Callier Center, Dallas ISD Team Up in Speech Pathology Initiative

Callier Center, UT Dallas

UT Dallas graduate student Gabbi Morgan plays a game that encourages verbal expression and comprehension with children at a school in the Dallas Independent School District. Morgan is working toward a master’s degree in communication disorders.

UT Dallas’ School of Behavioral and Brain Sciences is partnering with the Dallas Independent School District (DISD) to develop a speech language pathology (SLP) initiative specifically focused on combating the shortage of SLP professionals in urban schools. 

Experts at the University’s Callier Center for Communication Disorders are collaborating with DISD educators to develop an introductory curriculum in communication disorders for high school students interested in the health sciences, while also providing hands-on experience at urban schools for undergraduate and graduate students. The goal is to place more speech language pathologists at DISD. 

“We want to give graduate students an outstanding experience at DISD so they will really want to work there,” said Janice Lougeay, director of clinical education at the Callier Center. “We want to inspire them and eliminate the perception that working in urban school districts is a negative experience.” 

The cool thing about working with these kids in the urban setting is that you know that you are really making a difference and making sure that all kids, regardless of circumstance, are getting the help they need.

UT Dallas graduate Emily Roff,
who will be a full-time speech language pathologist for Dallas ISD starting this fall

There are more than 4,800 children in DISD schools who need specialized speech and language services. Speech therapy is available to students who exhibit a communication disorder, such as stuttering, articulation, language, or voice impairments that adversely affect their educational performance, and creates a need for specialized instruction. 

The district has 140 SLP positions, but not all of them can be filled because DISD cannot attract enough speech language pathologists. It must contract with outside providers to fill in the gaps. 

Angela Pittman, recently retired DISD executive director of special education, said factors such as poverty, cultural diversity and second-language learning affect language development — issues that often exist for children growing up in urban settings. 

“We have a very unique group of students, with very different challenges that are often found in urban communities,” she said. “When graduate students are able to work with these children who have complex needs and come from diverse backgrounds, they are able to impact lives in ways that they never imagined.” 

Recent UT Dallas graduate Emily Roff said she has had a great experience working with children and DISD schools. 

“I love it. Regardless of their socioeconomic status, parents show up and want to help their kids,” she said. “And the kids are there to learn. They enjoy feeling like they are getting special attention and are making progress. 

The UT Dallas-DISD partnership helps the district with SLP training and staffing on three levels. 

  • The Callier Center has worked with DISD to develop a career pathway for high school students interested in becoming a speech language pathologist. This fall, ninth-graders entering the communication disorders pathway will participate in coursework that introduces them to careers in the Allied Health professions, including speech language pathology. Callier Center SLP professional and graduate students will serve as advisors and co-developers of the curriculum design, and provide opportunities for high school students to observe service providers in public schools. The new high school program will be based at DISD’s School of Health Professions at Yvonne A. Ewell Townview Center in Dallas.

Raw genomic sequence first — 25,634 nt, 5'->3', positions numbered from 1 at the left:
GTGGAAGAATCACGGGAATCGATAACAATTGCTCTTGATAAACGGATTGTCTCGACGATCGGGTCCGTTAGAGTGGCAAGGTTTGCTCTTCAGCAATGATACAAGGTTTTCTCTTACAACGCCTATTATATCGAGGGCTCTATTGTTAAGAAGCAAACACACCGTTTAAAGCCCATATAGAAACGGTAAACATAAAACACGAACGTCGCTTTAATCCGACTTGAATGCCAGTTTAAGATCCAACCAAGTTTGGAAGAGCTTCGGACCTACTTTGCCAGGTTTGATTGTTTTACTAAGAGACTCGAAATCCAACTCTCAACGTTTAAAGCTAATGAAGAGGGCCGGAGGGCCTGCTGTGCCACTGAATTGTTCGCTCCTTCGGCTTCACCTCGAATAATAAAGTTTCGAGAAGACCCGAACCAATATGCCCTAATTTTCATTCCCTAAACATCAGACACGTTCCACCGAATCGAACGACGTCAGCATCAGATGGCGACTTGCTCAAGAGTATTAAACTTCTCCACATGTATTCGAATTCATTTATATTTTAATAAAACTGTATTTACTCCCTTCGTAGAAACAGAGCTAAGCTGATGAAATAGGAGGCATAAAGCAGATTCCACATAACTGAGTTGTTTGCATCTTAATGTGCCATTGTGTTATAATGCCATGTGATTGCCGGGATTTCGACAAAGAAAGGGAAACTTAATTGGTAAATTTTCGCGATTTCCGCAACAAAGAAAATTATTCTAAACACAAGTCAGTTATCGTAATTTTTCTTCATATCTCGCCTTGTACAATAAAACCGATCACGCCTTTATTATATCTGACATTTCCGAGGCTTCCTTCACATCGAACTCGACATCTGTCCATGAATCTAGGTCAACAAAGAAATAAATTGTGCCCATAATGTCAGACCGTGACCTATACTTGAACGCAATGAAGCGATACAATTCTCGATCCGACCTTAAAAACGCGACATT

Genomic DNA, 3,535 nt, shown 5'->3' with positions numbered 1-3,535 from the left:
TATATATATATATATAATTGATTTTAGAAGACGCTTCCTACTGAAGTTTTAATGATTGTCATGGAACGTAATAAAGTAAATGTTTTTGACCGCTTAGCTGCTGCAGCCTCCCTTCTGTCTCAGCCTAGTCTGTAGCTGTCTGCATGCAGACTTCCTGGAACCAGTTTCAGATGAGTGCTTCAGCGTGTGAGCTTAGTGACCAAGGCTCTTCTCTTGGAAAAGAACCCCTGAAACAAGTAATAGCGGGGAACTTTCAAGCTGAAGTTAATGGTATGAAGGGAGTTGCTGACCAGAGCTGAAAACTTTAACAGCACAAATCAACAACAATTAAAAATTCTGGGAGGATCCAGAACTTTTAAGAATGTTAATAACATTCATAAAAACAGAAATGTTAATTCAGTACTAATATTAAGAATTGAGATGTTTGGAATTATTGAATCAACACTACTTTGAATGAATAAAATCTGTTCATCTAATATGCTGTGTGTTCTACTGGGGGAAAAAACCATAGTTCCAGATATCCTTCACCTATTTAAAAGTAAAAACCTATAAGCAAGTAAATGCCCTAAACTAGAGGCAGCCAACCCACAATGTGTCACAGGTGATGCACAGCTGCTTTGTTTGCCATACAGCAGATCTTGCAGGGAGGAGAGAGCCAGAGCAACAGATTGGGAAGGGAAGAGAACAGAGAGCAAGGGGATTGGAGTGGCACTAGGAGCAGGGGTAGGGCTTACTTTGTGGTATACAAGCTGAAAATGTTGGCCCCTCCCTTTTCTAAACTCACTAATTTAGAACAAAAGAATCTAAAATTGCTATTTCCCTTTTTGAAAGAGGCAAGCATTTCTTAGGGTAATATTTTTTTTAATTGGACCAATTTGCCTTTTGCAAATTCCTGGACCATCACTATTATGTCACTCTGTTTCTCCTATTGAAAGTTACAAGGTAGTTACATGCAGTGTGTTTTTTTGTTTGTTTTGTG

• A second track encourages students to enroll at UT Dallas to receive a bachelor’s degree in speech-language pathology and audiology. Mentoring will be a key part of this program, with graduate students providing support to students receiving experience in Dallas schools. After receiving a bachelor’s degree, a student could then continue to graduate school or work as a speech language pathologist assistant.
  • The third level focuses on students working toward their master’s degree and license as a speech language pathologist. Students in the program receive a stipend while gaining experience providing speech and language therapy, and engaging in outcome-based research within the Dallas schools. 

Although students at every level will be exposed to employment opportunities at DISD, students will not be required to work there. 

UT Dallas graduate students have been receiving practicum experience at Dallas ISD through the program since last fall. Pittman said that the on-site experience already has helped to increase the number of UT Dallas master’s degree students who are interested in working in the district. 

Roff, who graduated this summer with a master’s degree in communication disorders, helped screen DISD 4- and 5-year-olds earlier this year as part of the new partnership program. She works as a full-time speech language pathologist for the district. 

“I don’t think I would work anywhere else,” Roff said. "The cool thing about working with these kids in the urban setting is that you know that you are really making a difference and making sure that all kids, regardless of circumstance, are getting the help they need.” 

Media Contact: The Office of Media Relations, UT Dallas, (972) 883-2155, [email protected].

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